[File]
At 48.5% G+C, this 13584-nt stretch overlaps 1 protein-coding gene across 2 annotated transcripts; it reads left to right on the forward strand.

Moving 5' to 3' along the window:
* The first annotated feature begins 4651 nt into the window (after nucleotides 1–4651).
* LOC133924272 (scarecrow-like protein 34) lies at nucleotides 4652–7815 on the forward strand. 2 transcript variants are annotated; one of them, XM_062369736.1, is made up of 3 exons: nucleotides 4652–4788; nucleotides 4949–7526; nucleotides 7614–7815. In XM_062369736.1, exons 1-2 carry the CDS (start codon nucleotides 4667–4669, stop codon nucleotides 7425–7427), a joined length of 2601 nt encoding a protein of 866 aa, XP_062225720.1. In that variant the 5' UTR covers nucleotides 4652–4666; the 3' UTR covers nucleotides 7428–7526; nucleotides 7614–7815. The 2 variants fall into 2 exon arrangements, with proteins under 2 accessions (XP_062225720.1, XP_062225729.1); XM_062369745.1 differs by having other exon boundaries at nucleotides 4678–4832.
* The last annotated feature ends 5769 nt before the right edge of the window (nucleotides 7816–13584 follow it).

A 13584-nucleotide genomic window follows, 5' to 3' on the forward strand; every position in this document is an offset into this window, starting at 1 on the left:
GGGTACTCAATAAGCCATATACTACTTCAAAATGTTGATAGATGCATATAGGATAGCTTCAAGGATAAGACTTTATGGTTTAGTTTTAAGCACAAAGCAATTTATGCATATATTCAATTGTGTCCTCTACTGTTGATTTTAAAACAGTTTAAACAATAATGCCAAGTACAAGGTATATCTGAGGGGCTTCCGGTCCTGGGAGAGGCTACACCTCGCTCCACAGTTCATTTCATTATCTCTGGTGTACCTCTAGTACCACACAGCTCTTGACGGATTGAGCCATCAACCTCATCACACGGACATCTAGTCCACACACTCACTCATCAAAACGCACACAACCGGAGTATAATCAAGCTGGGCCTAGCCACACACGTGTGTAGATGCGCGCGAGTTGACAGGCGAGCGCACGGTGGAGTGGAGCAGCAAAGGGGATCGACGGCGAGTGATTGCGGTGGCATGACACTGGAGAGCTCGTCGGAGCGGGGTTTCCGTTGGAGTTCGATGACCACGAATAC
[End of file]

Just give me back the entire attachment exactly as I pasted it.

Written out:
At 48.5% G+C, this 13584-nt stretch overlaps 1 protein-coding gene across 2 annotated transcripts; it reads left to right on the forward strand.

Moving 5' to 3' along the window:
* The first annotated feature begins 4651 nt into the window (after nucleotides 1–4651).
* LOC133924272 (scarecrow-like protein 34) lies at nucleotides 4652–7815 on the forward strand. 2 transcript variants are annotated; one of them, XM_062369736.1, is made up of 3 exons: nucleotides 4652–4788; nucleotides 4949–7526; nucleotides 7614–7815. In XM_062369736.1, exons 1-2 carry the CDS (start codon nucleotides 4667–4669, stop codon nucleotides 7425–7427), a joined length of 2601 nt encoding a protein of 866 aa, XP_062225720.1. In that variant the 5' UTR covers nucleotides 4652–4666; the 3' UTR covers nucleotides 7428–7526; nucleotides 7614–7815. The 2 variants fall into 2 exon arrangements, with proteins under 2 accessions (XP_062225720.1, XP_062225729.1); XM_062369745.1 differs by having other exon boundaries at nucleotides 4678–4832.
* The last annotated feature ends 5769 nt before the right edge of the window (nucleotides 7816–13584 follow it).

A 13584-nucleotide genomic window follows, 5' to 3' on the forward strand; every position in this document is an offset into this window, starting at 1 on the left:
GGGTACTCAATAAGCCATATACTACTTCAAAATGTTGATAGATGCATATAGGATAGCTTCAAGGATAAGACTTTATGGTTTAGTTTTAAGCACAAAGCAATTTATGCATATATTCAATTGTGTCCTCTACTGTTGATTTTAAAACAGTTTAAACAATAATGCCAAGTACAAGGTATATCTGAGGGGCTTCCGGTCCTGGGAGAGGCTACACCTCGCTCCACAGTTCATTTCATTATCTCTGGTGTACCTCTAGTACCACACAGCTCTTGACGGATTGAGCCATCAACCTCATCACACGGACATCTAGTCCACACACTCACTCATCAAAACGCACACAACCGGAGTATAATCAAGCTGGGCCTAGCCACACACGTGTGTAGATGCGCGCGAGTTGACAGGCGAGCGCACGGTGGAGTGGAGCAGCAAAGGGGATCGACGGCGAGTGATTGCGGTGGCATGACACTGGAGAGCTCGTCGGAGCGGGGTTTCCGTTGGAGTTCGATGACCACGAATAC